Causes, Effects, and Consequences of Priority Inversion in Transaction Processing

Causes, Effects, and Consequences of Priority Inversion in Transaction Processing

Sarvesh Pandey (Madan Mohan Malaviya University of Technology, India) and Udai Shanker (Madan Mohan Malaviya University of Technology, India)
DOI: 10.4018/978-1-7998-2491-6.ch001
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The problem of priority inversion occurs when a high priority task is required to wait for completion of some other task with low priority as a result of conflict in accessing the shared system resource(s). This problem is discussed by many researchers covering a wide range of research areas. Some of the key research areas are real-time operating systems, real-time systems, real-time databases, and distributed real-time databases. Irrespective of the application area, however, the problem lies with the fact that priority inversion can only be controlled with no method available to eliminate it entirely. In this chapter, the priority inversion-related scheduling issues and research efforts in this direction are discussed. Different approaches and their effectiveness to resolve this problem are analytically compared. Finally, major research accomplishments to date have been summarized and several unanswered research questions have also been listed.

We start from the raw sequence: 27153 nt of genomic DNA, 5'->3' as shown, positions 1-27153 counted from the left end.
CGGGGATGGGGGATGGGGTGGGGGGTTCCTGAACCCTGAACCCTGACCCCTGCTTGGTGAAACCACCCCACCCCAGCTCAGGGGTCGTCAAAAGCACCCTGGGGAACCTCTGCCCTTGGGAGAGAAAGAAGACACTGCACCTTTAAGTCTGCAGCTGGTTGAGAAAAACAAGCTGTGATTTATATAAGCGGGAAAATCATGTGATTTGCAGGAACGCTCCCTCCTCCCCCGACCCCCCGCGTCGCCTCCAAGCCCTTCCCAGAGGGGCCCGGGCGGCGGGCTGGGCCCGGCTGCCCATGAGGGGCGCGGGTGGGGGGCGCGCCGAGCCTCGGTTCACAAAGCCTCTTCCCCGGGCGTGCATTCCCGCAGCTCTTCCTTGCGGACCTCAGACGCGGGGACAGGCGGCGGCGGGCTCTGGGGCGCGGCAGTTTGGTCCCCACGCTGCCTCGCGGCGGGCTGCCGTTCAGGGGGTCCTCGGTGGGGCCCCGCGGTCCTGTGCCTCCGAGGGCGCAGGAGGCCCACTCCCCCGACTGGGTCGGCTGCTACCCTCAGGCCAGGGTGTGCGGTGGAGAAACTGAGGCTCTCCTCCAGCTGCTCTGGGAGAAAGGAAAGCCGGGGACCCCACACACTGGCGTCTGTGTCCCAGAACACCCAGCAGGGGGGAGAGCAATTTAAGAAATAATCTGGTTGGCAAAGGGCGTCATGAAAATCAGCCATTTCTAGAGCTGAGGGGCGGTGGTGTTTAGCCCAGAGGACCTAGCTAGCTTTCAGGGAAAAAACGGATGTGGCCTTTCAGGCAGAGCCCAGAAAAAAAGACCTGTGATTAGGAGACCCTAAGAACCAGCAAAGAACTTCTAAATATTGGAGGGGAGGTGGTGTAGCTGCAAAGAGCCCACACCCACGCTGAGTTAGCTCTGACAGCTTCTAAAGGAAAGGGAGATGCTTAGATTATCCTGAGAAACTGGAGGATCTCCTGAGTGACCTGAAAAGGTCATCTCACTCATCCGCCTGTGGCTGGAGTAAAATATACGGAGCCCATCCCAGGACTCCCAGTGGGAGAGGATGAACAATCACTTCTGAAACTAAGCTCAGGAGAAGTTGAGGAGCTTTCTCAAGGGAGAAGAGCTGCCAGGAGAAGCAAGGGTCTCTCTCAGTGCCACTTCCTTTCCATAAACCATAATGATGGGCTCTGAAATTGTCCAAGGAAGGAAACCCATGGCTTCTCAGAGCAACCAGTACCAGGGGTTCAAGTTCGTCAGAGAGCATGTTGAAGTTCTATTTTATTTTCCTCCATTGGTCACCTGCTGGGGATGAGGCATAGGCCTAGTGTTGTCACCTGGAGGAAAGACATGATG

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Today, the systems/ applications are not only supposed to provide correct results, but these results should also come on or before some predefined time. Consequently, it has become very critical to design application-specific and time-constraint aware scheduling algorithms. The problem of priority inversion is a most talked about topic which requires wider researchers’ attention as there are not vital solutions proposed till date to resolve this problem completely. It is a situation where task with high priority has been put on hold so that a low priority task may finish its execution. In the beginning of the research in this direction, priority inheritance approach was tried to resolve this problem. However, this approach does not actually eliminate the priority inversion completely but reduces its negative impact to some extent on the system by reducing the duration of it.

Let us suppose that two tasks are involved in a priority inversion problem. One is low priority task and another one is high priority task. Low priority task is currently holding the shared resource which is being requested by the high priority task. High priority task is waiting for completion of low priority task since low priority task is already holding the required resource. This is the case of priority inversion. It is done by upgrading the priority of low priority task to that of high priority task. The debate on usefulness of priority inheritance approach as a solution to the priority inversion problem is more than three decades old. Interestingly, researchers still do not agree and come to a conclusion whether this approach has a potential to address the ever-changing today’s complex system requirements or not. More specifically, in some environments, this approach was proven to be an effective one while in others the completely contrary results were obtained.